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Virginia Administrative Code
Title 9. Environment
Agency 5. State Air Pollution Control Board
Chapter 80. Permits for Stationary Sources
11/15/2019

9VAC5-80-720. Insignificant Activities.

A. Insignificant activities include the following emissions units:

1. Gas flares or flares used solely to indicate danger to the public.

2. Ventilation systems not used to remove air contaminants generated by or released from specific units of equipment.

3. Air-conditioning units used for human comfort that do not have applicable requirements under Title VI of the Act.

4. Portable heaters which can reasonably be relocated through the manual labor of one person.

5. Portable electrical generators that can be moved by hand from one location to another.

6. Space heaters operating by direct heat or radiant heat transfer, or both.

7. Office activities and the equipment and implements used to carry out these activities, such as typewriters, printers, and pens.

8. Tobacco smoking rooms and areas.

9. Interior maintenance activities and the equipment and supplies used to carry out these activities, such as janitorial cleaning products and air fresheners, but not cleaning of production equipment.

10. Architectural maintenance and repair activities conducted to take care of the buildings and structures at the facility, including repainting, reroofing and sandblasting, where no structural repairs are made in conjunction with the installation of new or permanent facilities.

11. Repair or maintenance shop activities not related to the source's primary business activity, not including emissions from surface coating or degreasing (solvent metal cleaning) activities, and not otherwise triggering a permit modification.

12. Exterior maintenance activities conducted to take care of the grounds of the source, including lawn maintenance.

13. Internal combustion engines used for dry-cleaning and steam boilers.

14. Laundry activities, except for dry-cleaning and steam boilers.

15. Bathroom and locker room ventilation and maintenance.

16. Copying and duplication activities for internal use and support of office activities at the source.

17. Blueprint copiers and photographic processes used as an auxiliary to the principal equipment at the source.

18. Equipment used solely for the purpose of preparing food to be eaten on the premises of industrial and manufacturing operations.

19. Equipment used exclusively to slaughter animals, but not including other equipment at slaughterhouses, such as rendering cookers, boilers, heating plants, incinerators, and electrical power generating equipment.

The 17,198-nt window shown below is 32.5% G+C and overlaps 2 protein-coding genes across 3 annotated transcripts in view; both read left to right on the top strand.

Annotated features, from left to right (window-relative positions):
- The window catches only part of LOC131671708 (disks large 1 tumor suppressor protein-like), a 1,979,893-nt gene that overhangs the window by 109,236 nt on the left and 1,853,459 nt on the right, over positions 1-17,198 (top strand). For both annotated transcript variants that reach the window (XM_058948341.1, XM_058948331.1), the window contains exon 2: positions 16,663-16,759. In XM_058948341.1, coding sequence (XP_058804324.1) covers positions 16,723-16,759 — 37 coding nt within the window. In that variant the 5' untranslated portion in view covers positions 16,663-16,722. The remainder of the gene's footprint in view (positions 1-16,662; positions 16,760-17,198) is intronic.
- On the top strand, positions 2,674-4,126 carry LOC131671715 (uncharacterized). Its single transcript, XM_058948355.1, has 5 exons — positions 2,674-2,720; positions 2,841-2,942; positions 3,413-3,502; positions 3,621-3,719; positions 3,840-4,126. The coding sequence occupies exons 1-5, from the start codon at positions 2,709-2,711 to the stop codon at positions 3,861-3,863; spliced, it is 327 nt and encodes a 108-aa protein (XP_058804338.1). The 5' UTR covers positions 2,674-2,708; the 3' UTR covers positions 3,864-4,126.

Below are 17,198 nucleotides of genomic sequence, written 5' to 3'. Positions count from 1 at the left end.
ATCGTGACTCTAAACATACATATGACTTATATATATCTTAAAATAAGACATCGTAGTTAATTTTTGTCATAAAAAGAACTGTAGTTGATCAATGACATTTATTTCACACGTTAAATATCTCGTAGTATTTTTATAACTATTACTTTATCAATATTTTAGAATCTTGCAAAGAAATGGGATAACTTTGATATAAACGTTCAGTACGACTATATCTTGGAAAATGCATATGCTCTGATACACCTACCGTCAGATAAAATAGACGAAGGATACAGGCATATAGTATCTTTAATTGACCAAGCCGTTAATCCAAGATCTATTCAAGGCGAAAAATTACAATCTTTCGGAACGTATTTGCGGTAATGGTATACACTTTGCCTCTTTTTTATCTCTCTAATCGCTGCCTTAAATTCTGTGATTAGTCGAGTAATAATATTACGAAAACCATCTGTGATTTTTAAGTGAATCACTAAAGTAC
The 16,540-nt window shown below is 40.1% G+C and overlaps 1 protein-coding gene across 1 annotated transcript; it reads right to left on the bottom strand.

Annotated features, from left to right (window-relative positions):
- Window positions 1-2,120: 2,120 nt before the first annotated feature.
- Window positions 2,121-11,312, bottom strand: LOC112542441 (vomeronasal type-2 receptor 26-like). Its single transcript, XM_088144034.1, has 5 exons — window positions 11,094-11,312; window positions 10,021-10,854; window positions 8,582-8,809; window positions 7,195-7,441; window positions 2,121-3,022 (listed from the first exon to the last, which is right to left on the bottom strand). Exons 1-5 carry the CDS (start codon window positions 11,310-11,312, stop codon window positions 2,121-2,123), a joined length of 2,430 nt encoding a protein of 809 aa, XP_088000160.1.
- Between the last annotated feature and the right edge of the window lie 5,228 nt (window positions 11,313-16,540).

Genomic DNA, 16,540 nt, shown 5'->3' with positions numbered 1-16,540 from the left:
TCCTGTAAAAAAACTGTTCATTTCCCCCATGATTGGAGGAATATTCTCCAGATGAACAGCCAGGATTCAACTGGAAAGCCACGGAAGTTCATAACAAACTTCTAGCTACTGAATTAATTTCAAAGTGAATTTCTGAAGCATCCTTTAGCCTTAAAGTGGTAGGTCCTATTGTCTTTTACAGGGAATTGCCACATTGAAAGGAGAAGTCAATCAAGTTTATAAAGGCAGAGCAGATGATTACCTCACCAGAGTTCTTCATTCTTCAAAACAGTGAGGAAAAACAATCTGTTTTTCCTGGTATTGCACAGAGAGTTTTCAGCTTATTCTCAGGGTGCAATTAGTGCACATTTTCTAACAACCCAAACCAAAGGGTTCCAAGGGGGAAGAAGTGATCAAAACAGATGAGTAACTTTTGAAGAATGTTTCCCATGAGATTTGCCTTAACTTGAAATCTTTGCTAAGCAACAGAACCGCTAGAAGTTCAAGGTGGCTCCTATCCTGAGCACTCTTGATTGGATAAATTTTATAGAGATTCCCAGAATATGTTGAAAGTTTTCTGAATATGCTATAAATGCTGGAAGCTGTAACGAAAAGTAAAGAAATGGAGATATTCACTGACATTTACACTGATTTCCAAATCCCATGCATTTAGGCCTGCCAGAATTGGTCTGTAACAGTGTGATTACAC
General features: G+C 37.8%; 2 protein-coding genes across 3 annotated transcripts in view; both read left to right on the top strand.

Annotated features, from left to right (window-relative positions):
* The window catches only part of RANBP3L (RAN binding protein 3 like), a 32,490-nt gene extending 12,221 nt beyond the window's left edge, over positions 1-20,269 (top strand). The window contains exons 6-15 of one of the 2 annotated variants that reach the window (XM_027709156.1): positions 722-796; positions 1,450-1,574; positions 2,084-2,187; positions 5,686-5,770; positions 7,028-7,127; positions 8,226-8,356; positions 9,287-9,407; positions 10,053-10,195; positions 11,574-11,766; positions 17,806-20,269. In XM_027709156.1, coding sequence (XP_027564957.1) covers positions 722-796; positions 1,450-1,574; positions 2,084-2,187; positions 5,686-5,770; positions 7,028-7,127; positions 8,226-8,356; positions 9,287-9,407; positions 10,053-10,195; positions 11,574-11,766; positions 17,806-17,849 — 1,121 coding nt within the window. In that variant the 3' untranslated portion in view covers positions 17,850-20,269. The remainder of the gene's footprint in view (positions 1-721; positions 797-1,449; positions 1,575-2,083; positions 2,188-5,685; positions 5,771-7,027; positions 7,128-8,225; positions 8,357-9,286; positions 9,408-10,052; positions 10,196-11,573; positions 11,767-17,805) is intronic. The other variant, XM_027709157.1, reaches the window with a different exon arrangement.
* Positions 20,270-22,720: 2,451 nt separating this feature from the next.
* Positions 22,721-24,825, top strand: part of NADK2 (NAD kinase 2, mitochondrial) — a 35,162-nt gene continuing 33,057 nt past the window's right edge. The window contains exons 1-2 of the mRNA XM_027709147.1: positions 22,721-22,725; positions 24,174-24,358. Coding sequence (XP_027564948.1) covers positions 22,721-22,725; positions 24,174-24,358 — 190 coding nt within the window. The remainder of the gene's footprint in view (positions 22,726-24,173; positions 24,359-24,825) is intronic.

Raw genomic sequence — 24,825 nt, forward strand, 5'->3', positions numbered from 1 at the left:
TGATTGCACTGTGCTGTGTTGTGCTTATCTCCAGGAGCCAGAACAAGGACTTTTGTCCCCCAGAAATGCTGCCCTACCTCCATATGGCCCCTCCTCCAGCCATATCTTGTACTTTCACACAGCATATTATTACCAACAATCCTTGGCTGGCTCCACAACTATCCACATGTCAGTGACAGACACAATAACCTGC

20. Safety devices.

21. Air contaminant detectors and test equipment.

22. Brazing, soldering or welding equipment used as an auxiliary to the principal equipment at the source.

23. The engine of any vehicle, including but not limited to any marine vessel, any vehicle running upon rails or tracks, any motor vehicle, any forklift, any tractor, or any mobile construction equipment, including any auxiliary engine that provides cooling or refrigeration of the vehicle.

24. Fugitive emissions related to movement of passenger vehicles, provided the emissions are not counted for applicability purposes and any required fugitive dust control plan or its equivalent is submitted.

25. Emergency road flares.

26. Firefighting equipment and the equipment used to train firefighters.

27. Fire suppression systems.

28. Laboratories used solely for the purpose of quality control or environmental compliance testing that are associated with manufacturing, production or other industrial or commercial facilities.

29. Laboratories in primary and secondary schools and in schools of higher education used for instructional purposes.

30. Bench-scale laboratory equipment used for physical or chemical analysis, but no lab fume hoods or vents.

31. Routine calibration and maintenance of laboratory equipment or other analytical instruments.

32. Air compressors and pumps (engines for these emissions units are covered separately under subdivision C 1 of this section).